It’s still comfort food month. Trying to find foods that are comforting that are safe is kind of hard. In the long, long ago before food allergies, I ate a lot of PopTarts. I ate them when I was too tired, too sick or too aggravated to cook. I ate them for breakfast frequently so that I didn’t have to get up early enough to plan or deal with breakfast. Half the time I didn’t even toast them, but just nuked them in the microwave on a paper towel. And I pretty much only ate the strawberry with frosting PopTarts, which are pretty much the devil for me now, given the wheat and the number of corn ingredients in them. Since I made a lot of jams and preserves during the apple apocalypse harvest here, I decided to use some to make a No-Toaster Pastry, as I has already worked out frosting and pie crust in earlier posts. I picked out some jams and fruit butters, made pie crust, rolled everything out and got them stuffed and ready, and then my oven died. So we ended up at Shawn’s parents to use their oven and I got help from my father-in-law with decorating.
You need to make them in the oven, hence the name, as the generic version of PopTart is toaster pastry, and that doesn’t work because you can’t warm them up in the toaster because of the frosting. So yeah, a bit of a misnomer, so I fixed it. You can use whatever jam or fruit butter you prefer. We used apple butter, apple plum butter, and Nankin cherry jam that I had made.
Gluten-free No-Toaster Pastries with Frosting
A homemade version of the ubiquitous toaster pastry, except not using the toaster.
8ounce jarjam, preserve, or fruit butter of your choice(jellies don't work as they leak out)
Pink Royal Frosting
1 1/4cups powdered sugar(if you are allergic to corn, you can make your own with 2 cups of sugar, a tablespoon of tapioca starch, and a blender)
1/2teaspoon vanilla extract(I make my own with vanilla beans and vodka made from potatoes, as most commercial extract contains corn)
1teaspoonbeet puree(To make puree, either use canned or fresh cooked beets and puree them in a blender with a bit of cooking liquid)
12wide mouth canning rings
Making Crust Dough
In a large bowl, whisk together the sorghum flour, the cassava flour, arrowroot starch, millet flour, and salt, until they are thoroughly mixed.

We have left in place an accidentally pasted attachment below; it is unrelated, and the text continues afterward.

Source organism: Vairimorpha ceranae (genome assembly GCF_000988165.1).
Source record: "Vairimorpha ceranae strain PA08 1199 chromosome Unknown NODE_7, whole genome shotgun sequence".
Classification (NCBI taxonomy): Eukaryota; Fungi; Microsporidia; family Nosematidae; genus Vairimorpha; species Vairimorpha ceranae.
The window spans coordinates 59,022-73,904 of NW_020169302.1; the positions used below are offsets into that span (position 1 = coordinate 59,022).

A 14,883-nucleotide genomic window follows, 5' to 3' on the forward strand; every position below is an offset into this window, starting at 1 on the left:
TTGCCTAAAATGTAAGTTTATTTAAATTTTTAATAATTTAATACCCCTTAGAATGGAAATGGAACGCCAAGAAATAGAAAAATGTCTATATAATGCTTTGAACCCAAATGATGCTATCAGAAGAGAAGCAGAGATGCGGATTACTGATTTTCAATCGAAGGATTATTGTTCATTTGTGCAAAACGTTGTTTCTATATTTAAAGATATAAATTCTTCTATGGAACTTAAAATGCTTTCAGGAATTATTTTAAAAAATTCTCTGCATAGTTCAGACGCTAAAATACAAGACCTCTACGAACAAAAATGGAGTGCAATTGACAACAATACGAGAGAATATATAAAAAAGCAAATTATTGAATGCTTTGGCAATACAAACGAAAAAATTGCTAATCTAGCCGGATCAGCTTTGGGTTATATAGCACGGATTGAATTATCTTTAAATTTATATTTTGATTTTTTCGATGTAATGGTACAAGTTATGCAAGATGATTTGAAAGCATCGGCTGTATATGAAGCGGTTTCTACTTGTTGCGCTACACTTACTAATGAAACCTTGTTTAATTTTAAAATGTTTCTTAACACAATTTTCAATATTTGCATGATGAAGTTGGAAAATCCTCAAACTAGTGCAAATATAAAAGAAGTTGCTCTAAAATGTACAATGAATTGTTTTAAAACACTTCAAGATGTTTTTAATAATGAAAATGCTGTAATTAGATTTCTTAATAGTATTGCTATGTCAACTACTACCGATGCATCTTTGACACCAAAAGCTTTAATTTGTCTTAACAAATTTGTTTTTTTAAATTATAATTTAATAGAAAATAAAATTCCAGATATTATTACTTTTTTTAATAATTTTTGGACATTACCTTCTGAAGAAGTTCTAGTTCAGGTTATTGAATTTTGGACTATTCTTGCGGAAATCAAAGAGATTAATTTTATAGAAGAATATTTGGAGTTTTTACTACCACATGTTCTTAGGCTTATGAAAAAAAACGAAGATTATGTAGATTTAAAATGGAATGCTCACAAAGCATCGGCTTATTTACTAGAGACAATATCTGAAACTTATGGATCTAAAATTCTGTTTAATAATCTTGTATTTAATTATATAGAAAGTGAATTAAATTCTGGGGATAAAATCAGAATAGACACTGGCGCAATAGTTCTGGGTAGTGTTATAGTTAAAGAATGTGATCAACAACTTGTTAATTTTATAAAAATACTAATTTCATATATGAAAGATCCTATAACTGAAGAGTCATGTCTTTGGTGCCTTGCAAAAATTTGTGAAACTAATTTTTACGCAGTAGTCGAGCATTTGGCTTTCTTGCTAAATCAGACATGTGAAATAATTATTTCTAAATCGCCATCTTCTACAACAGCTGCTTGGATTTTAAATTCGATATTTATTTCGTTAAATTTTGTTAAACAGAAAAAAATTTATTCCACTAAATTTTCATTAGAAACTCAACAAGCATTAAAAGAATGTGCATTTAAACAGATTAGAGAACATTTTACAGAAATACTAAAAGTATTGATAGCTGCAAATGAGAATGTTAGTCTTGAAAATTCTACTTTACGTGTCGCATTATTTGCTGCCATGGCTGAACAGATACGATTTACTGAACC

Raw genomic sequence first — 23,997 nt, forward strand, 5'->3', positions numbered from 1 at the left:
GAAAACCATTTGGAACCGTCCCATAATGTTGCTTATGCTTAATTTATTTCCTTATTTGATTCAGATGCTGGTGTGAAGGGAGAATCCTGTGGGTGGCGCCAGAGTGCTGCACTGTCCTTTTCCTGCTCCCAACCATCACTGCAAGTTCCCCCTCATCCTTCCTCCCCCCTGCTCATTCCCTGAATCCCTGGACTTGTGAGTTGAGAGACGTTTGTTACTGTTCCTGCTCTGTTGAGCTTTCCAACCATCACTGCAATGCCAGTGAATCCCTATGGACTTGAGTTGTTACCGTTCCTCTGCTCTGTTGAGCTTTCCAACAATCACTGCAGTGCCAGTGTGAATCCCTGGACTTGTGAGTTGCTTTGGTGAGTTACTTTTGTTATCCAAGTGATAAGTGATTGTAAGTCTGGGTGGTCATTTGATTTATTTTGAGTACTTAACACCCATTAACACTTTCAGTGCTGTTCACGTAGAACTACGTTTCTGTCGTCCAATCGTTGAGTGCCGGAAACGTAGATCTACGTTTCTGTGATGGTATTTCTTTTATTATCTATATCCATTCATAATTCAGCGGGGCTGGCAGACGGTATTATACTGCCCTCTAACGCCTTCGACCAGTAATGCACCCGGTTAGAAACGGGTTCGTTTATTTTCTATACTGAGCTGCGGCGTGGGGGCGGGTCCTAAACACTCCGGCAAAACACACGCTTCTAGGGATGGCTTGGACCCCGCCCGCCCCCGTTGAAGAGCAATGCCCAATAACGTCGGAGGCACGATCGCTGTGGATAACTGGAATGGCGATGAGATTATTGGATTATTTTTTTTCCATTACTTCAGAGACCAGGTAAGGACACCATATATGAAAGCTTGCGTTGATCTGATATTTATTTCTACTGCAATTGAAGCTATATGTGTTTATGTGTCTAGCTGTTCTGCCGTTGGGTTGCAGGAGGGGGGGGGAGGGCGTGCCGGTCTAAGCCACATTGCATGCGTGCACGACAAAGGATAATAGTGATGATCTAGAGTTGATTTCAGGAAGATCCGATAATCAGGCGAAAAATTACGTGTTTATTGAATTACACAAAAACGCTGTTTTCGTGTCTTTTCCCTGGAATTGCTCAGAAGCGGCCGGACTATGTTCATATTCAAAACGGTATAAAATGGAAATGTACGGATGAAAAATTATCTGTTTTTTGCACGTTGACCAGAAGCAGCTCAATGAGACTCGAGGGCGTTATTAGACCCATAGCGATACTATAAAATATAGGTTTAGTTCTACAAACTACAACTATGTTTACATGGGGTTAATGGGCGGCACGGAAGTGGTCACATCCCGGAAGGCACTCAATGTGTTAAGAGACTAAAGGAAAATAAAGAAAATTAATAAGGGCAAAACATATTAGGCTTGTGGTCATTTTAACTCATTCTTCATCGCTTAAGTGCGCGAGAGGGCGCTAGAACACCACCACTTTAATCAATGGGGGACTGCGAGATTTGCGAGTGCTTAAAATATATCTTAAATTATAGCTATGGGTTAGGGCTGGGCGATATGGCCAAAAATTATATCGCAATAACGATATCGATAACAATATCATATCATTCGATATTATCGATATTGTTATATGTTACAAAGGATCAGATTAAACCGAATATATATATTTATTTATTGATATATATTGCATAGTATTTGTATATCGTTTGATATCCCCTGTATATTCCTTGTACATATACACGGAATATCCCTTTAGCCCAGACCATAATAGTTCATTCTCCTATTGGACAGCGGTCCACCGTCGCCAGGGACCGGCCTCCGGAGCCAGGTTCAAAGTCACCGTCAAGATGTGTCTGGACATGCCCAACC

Using a pastry blender or a fork, cut in the lard or vegetable shortening until the mixture looks like crumbs.
In a small bowl or glass measuring cup, mix the aquafaba (1/2 cup and 1 Tablespoon), apple cider vinegar, and psyllium powder together until it is well blended. Add the liquid mixture to your flour mixture and stir until it comes together to form a dough.
Shape the dough into a smooth ball, and put the dough ball into the freezer to chill for 30 minutes before rolling it out.
Preheat your oven to 400°F.
Using some of your other flours (I used sorghum) dust the surface of your rolling space. Roll out the crust to about a quarter of an inch thick on a rolling mat. Make sure you use plenty of dusting flour so that it doesn't stick to the rolling surface or parchment paper.
Making the Pastries
Once you have rolled out your crust, use a wide mouth canning ring to cut a round of crust out, and flip it over to so that it the pastry forms the bottom of the ring, and place it on your cookie sheet. Using a bit of water and your finger, wet the outside edge of the bottom of the crust to promote sealing.
Place a tablespoon of the jam, preserve, or fruit butter of your choice in the center of the ring.
Using another wide mouth canning ring cut another round of crust out, and place it over the top of the bottom crust in the first wide mouth canning ring, pressing down around the edges to seal. Repeat these steps until all pastries have been made.
Bake at 400°F for 30-40 minutes. Wait until cool and then frost, after making the frosting below.
Place powdered sugar, vanilla extract, aquafaba, and beet puree in a bowl and using a stand or electric mixer, beat ingredients until completely combined. If frosting is not firm enough, add additional powdered sugar by the teaspoon until it is.